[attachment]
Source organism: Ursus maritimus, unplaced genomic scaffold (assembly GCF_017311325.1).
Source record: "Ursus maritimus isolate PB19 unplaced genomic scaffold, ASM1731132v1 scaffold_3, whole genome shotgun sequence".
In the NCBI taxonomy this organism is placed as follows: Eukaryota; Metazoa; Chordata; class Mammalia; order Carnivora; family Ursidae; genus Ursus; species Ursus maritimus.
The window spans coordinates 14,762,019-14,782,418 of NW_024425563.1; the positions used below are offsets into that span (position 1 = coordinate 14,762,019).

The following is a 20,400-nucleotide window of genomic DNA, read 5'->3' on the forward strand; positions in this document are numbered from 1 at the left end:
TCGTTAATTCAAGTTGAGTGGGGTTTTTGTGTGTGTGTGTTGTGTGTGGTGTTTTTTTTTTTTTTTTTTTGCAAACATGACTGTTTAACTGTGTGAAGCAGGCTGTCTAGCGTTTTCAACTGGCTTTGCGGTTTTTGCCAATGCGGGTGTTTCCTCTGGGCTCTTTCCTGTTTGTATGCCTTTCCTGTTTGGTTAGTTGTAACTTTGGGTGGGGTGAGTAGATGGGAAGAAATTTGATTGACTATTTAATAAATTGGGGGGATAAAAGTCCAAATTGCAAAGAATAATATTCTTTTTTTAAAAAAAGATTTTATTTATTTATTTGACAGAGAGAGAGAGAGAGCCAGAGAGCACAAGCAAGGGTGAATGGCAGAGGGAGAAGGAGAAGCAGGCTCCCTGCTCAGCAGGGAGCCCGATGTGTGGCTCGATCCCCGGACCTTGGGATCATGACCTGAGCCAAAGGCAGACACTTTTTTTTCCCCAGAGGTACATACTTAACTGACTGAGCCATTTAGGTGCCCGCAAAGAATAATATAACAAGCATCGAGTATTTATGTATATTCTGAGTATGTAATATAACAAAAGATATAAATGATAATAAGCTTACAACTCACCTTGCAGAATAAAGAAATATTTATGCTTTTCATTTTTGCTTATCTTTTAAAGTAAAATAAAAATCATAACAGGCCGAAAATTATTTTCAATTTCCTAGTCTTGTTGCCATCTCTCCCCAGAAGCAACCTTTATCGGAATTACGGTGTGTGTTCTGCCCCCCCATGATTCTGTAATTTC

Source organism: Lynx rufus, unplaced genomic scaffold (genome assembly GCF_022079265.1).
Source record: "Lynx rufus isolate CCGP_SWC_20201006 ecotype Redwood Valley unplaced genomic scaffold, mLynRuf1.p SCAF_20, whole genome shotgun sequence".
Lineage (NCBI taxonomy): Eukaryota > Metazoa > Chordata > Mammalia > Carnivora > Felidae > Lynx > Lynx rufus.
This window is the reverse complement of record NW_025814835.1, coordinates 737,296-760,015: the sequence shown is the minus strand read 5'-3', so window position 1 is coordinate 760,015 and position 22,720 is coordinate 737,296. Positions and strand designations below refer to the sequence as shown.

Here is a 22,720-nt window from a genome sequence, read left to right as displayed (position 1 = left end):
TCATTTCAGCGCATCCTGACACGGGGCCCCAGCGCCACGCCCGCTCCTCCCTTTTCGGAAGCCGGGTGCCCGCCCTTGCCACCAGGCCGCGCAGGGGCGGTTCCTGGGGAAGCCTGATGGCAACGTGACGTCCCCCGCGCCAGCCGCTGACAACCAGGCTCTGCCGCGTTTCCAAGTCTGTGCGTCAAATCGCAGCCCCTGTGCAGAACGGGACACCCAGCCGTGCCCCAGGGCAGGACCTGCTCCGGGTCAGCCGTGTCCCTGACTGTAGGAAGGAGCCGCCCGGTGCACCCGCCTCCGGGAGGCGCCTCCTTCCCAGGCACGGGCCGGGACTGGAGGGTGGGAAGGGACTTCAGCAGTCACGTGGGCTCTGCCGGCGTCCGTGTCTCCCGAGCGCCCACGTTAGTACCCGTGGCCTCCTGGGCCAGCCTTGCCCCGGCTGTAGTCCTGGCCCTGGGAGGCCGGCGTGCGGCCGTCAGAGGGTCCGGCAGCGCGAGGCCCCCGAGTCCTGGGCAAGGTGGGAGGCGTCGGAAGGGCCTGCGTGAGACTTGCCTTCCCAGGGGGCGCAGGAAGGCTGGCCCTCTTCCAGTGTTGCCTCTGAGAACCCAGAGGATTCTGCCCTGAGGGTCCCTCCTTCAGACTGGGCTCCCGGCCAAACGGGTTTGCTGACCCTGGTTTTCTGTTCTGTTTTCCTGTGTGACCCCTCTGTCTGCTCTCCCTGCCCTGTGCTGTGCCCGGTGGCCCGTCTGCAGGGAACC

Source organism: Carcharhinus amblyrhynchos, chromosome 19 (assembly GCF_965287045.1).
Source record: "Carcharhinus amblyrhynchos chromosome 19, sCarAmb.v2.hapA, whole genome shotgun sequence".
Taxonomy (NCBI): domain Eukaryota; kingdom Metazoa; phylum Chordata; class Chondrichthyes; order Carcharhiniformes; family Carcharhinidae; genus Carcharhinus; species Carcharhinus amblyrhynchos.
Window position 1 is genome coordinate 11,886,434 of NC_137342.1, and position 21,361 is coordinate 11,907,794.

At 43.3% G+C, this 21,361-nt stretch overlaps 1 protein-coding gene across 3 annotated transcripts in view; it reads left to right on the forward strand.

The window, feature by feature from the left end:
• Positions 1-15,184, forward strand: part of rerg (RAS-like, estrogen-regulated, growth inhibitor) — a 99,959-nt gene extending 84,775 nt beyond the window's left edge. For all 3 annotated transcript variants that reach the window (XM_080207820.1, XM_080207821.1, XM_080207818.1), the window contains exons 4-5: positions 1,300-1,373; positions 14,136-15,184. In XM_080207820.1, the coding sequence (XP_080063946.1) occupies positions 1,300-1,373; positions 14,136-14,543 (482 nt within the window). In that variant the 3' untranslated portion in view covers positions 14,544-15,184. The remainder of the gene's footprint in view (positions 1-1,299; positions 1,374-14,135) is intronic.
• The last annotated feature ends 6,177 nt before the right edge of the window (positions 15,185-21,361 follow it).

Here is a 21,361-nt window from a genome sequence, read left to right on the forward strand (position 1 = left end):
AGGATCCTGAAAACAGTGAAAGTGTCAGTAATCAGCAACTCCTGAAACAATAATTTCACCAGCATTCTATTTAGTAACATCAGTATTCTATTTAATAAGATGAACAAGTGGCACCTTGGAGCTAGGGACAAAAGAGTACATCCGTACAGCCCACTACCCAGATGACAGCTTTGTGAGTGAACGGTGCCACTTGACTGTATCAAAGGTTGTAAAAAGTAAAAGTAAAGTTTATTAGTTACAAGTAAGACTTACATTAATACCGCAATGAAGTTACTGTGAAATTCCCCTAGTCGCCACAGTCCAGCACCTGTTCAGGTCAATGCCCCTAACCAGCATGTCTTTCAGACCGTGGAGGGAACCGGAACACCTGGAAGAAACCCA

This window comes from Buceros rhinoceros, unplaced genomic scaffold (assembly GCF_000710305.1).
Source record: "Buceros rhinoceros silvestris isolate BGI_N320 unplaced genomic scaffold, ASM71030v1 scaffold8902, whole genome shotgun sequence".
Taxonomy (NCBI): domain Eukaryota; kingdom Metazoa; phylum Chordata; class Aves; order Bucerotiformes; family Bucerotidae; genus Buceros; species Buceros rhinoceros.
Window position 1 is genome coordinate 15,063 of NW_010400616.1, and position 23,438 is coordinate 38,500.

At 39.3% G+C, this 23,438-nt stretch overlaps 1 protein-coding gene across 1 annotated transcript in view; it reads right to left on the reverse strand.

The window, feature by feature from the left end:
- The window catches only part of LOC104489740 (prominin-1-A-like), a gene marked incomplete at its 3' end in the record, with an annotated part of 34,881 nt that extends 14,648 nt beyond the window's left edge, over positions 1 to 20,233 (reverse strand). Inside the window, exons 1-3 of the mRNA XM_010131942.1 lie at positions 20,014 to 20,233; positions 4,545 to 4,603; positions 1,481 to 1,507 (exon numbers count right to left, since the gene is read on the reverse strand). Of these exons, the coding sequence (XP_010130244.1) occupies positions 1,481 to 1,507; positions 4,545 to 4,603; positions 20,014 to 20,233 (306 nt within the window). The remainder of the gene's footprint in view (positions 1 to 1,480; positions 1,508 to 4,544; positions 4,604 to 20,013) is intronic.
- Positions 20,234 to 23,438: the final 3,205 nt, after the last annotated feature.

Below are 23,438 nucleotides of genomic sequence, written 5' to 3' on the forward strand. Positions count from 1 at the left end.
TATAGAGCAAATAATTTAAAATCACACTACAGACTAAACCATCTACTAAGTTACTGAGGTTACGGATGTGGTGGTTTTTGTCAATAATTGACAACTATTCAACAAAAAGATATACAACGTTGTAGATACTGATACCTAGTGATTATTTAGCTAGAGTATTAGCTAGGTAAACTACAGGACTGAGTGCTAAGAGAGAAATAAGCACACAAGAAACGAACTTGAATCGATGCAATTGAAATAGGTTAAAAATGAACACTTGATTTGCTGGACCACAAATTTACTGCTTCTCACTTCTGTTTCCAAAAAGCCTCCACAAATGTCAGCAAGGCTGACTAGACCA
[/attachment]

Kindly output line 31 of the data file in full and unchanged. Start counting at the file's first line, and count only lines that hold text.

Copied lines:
Below are 23,438 nucleotides of genomic sequence, written 5' to 3' on the forward strand. Positions count from 1 at the left end.